Tech analyst Benedict Evans made the following observation in a recent post on his blog:
If you go to the app store and look at the reviews for TripAdvisor, you’ll see not reviews of the app, but reviews of hotels and restaurants. Tens of thousands of them.
Back in 2010, ReadWrite wrote a small piece about Facebook’s login, and this somehow made its way onto the first page of Google search results for ‘Facebook login’. And it had hundreds of comments from people saying ‘I don’t understand – how do I login in?’. They’d clicked on the link, arrived on ReadWrite, and thought they were on Facebook.
On one level, these kinds of stories remind me of the old joke that you can drive a car perfectly well if you think it’s powered by little horses somewhere inside. Once control and operation have been abstracted enough that you don’t have to crank a starter handle or feed a punch card into a slot, you don’t need to know exactly how every layer of the stack works, at least to some degree – you have to understand wheels, but not internal combustion. But sometimes you get artefacts – sometimes the gap in understanding shows through.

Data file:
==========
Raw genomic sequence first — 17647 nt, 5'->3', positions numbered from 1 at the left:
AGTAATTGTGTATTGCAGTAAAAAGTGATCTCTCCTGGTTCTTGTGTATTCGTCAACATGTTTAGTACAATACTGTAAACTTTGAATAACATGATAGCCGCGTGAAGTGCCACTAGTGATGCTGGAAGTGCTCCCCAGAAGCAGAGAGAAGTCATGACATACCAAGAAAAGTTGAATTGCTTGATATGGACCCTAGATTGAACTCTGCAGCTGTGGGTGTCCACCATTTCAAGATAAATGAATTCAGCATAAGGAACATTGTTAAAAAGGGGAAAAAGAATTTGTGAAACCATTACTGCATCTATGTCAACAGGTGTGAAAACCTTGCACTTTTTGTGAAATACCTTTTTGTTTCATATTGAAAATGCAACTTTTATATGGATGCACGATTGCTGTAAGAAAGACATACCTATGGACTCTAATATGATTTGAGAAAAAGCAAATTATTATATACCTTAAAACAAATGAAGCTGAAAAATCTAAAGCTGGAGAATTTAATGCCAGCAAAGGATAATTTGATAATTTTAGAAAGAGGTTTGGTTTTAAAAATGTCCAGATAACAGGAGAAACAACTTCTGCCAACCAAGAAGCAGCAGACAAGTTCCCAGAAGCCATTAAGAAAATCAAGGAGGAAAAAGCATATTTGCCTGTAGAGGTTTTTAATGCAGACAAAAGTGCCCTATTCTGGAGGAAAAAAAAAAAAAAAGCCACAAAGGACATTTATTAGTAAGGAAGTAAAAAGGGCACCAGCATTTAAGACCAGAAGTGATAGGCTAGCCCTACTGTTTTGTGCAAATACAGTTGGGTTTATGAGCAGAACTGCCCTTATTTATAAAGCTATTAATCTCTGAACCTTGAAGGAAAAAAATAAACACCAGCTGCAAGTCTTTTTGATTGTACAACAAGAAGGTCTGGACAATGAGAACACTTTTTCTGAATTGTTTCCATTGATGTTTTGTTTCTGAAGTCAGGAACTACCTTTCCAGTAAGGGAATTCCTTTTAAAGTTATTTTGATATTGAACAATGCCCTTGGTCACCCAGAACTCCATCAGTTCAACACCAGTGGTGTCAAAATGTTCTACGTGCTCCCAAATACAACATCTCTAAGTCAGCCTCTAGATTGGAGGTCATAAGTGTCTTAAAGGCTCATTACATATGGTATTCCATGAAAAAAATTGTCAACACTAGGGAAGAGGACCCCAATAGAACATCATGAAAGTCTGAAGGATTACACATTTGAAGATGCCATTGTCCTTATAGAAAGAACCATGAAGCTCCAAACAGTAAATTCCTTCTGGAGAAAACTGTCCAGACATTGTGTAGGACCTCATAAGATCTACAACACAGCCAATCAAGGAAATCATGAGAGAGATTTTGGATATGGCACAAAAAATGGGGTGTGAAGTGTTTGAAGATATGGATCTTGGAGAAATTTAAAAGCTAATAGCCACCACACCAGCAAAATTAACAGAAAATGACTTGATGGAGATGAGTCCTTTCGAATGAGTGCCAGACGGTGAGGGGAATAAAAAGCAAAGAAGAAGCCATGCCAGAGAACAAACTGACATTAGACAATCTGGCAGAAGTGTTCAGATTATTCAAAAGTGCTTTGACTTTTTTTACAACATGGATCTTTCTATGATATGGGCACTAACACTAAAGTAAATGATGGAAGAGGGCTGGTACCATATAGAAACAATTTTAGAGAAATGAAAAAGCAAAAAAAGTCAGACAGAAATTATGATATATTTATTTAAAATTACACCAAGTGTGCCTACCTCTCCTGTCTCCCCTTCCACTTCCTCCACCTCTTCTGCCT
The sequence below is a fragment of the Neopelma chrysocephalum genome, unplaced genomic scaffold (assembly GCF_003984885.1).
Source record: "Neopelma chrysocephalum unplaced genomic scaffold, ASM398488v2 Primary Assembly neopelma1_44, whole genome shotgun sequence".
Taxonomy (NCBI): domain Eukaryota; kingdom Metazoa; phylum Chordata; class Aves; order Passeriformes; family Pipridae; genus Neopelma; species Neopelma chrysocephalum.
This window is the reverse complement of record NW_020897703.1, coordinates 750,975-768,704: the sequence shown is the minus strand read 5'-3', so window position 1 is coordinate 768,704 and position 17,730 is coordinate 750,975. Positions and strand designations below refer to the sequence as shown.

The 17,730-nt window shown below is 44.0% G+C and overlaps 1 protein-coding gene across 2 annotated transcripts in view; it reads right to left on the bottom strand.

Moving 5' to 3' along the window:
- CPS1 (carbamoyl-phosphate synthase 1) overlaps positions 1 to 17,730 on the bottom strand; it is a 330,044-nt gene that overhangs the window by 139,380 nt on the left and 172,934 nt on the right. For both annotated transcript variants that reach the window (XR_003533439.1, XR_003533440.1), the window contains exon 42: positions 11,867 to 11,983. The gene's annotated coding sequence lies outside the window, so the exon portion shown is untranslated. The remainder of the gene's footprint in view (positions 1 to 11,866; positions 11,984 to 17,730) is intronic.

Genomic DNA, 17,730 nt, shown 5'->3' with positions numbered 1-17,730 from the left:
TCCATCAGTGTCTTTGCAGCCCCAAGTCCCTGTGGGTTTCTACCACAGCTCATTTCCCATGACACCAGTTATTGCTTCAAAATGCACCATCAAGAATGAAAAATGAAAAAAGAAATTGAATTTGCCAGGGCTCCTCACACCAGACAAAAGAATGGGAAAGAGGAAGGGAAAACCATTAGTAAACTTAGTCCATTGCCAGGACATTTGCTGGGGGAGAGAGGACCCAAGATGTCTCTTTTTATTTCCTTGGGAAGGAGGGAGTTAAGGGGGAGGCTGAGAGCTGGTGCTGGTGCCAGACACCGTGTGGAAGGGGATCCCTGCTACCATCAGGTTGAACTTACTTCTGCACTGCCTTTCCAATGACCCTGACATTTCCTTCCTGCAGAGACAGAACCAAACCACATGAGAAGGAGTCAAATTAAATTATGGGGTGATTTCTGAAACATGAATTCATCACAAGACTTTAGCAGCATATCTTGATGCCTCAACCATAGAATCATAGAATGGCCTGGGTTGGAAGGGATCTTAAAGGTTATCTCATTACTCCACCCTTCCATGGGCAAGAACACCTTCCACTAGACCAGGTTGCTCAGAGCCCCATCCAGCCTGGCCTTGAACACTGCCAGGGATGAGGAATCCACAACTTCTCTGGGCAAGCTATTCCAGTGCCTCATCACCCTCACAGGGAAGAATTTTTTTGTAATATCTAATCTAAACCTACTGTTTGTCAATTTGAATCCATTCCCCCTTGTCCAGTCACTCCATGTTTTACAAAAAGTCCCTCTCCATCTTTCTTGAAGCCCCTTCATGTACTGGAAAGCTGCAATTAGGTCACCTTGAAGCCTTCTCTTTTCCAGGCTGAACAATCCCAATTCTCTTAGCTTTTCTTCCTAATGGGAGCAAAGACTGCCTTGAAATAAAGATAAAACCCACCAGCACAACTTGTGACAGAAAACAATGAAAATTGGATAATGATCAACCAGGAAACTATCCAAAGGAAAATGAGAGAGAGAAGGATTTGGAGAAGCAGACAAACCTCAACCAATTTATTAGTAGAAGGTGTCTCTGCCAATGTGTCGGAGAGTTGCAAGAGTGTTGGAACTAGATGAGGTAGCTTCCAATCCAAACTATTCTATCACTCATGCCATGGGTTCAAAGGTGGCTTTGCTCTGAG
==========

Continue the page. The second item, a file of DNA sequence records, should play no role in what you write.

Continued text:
As we design user experiences for our customers online we need to keep in mind the fact that our mental models of how things work might be dramatically different to those of other visitors. The same graphics, navigation and design elements can mean radically different things to different people.
Sometimes it’s important to look at the work we produce with a fresh pair of eyes, and try and spot those potential gaps in understanding.